Behind the 8 ball, American Investor, Spring 2013

New tax rules seek to find a way around payment gridlock by enforcing timely payment of B2B receivables. But watch out for more red tape.

In business-to-business dealings, payment gridlock can occur when customers do not pay a company’s receivables on time, in turn making it difficult for the company to find cash to pay its own suppliers—putting the suppliers themselves in the same fix as late bills pile up on all sides. New income tax and VAT rules in Poland are designed to break this vicious circle by strongly encouraging all taxpayers to pay their invoices quickly.

The Act on Reduction of Certain Administrative Burdens on the Economy of November 16, 2012, went into effect on January 1, 2013. The changes introduced by the act primarily seek to reduce payment gridlock and improve the financial liquidity of businesses by limiting the ability to deduct revenue-earning costs which the taxpayer has not actually paid. Among the acts amended are the VAT Act of March 11, 2004, the Personal Income Tax Act of July 26, 1991, and the Corporate Income Act of February 15, 1992.

Unpaid invoices no longer deductible

The amending act introduced Art. 15b to the CIT Act and a parallel provision, Art. 24d, in the PIT Act. These provisions impose on a taxpayer who is a debtor an obligation to file an adjustment of revenue-earning costs if the taxpayer fails to pay an amount due under an invoice (or contract or other document), previously deducted as a revenue-earning cost, within 30 days after the payment deadline set by the parties.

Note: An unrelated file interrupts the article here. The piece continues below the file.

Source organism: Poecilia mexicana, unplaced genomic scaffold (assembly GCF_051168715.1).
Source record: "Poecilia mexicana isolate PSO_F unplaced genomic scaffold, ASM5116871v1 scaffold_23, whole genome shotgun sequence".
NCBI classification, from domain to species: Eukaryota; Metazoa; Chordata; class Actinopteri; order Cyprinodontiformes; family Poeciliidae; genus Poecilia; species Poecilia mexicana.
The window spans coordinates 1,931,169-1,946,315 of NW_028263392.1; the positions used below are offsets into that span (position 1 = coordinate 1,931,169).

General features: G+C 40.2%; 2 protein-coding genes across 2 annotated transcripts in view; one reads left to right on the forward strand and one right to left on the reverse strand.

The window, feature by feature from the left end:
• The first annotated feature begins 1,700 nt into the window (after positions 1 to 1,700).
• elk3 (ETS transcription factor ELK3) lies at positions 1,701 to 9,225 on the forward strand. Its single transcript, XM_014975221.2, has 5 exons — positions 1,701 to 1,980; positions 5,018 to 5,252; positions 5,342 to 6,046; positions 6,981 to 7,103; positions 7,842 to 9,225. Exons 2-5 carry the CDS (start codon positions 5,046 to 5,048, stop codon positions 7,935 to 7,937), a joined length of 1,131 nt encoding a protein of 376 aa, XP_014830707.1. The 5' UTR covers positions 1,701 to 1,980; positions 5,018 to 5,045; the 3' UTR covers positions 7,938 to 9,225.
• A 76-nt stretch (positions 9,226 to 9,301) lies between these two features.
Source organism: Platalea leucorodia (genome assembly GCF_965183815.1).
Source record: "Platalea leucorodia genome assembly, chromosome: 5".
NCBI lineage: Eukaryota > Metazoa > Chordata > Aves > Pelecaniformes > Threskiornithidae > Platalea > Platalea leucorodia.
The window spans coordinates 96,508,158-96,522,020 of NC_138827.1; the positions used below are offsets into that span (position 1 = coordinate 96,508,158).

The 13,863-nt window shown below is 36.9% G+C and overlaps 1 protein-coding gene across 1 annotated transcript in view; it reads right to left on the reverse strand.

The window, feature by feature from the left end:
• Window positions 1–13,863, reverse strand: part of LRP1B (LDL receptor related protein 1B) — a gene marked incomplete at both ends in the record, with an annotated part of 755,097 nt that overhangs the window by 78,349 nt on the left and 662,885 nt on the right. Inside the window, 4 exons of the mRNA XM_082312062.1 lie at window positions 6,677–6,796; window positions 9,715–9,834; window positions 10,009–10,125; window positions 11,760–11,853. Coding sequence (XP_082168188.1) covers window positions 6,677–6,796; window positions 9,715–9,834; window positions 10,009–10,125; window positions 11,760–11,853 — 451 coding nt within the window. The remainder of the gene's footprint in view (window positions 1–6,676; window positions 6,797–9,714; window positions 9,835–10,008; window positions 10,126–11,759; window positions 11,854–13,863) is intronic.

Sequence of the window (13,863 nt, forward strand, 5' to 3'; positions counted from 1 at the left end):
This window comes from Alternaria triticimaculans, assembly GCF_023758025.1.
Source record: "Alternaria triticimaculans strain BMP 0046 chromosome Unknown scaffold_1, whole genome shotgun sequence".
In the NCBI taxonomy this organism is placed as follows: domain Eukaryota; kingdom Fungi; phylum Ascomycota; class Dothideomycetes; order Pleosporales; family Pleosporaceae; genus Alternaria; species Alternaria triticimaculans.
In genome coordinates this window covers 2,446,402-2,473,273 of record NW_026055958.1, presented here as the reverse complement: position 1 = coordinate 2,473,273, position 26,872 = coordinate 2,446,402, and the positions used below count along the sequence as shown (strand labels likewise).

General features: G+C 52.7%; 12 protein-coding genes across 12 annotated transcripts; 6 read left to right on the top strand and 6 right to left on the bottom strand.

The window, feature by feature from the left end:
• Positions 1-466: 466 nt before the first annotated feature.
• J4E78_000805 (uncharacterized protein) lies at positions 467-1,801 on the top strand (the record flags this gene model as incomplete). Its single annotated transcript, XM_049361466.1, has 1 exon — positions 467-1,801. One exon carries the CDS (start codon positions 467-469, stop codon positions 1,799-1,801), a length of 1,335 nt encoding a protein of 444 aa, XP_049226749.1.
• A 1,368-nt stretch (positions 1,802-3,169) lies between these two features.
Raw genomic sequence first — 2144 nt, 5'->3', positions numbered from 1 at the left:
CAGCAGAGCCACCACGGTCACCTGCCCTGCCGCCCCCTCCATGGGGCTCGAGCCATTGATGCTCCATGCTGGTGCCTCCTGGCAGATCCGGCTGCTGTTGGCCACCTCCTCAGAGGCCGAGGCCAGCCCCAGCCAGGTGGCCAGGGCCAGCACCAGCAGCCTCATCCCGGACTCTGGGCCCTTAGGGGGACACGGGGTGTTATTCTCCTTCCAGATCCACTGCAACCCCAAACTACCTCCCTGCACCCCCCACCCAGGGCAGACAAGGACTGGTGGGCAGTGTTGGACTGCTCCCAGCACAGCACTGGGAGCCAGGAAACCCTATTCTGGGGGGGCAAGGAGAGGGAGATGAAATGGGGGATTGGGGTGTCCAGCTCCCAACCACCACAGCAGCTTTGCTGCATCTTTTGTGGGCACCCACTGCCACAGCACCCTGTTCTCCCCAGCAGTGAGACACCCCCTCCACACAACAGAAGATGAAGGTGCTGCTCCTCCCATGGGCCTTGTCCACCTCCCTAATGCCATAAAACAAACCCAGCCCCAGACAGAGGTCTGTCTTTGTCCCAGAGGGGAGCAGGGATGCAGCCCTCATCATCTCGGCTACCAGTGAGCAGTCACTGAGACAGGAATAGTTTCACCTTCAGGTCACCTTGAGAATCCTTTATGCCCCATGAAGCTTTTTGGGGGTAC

If the payment term is longer than 60 days, the revenue-earning costs shall be reduced by the amount due under the invoice (or other document) 90 days after the amount was included in the debtor’s revenue-earning costs if it has not been paid by that time. Then, if the debtor does pay the amount due after having reduced its revenue-earning costs, it will increase its revenue-earning costs again in the month in which it made the payment, in order to reflect the amount paid.

As explained by the Ministry of Finance, this rule means that if the parties set a payment term of, for example, 100 days, in order for the taxpayer to avoid adjusting its costs, it must pay the obligation within 90 days after recognizing the amount as a revenue-earning cost.

According to the explanation from the Ministry of Finance, the new regulations concerning adjustment of revenue-earning costs should be applied to amounts arising under an invoice (or other document) that were included in revenue-earning costs on or after January 1, 2013. According to the ministry (this issue is not directly addressed by the amendment), if the amount arising out of an invoice (or other document) was included in revenue-earning costs prior to January 1, 2013, the new regulations will not apply, even if the payment deadline falls in 2013.

If in the month in which the revenue- earning costs should be reduced the taxpayer does not incur tax costs, or if the tax costs incurred are lower than the amount of the relevant reduction, then the taxpayer is required to increase its taxable revenue by the amount by which it failed to reduce its tax costs.

Major changes in VAT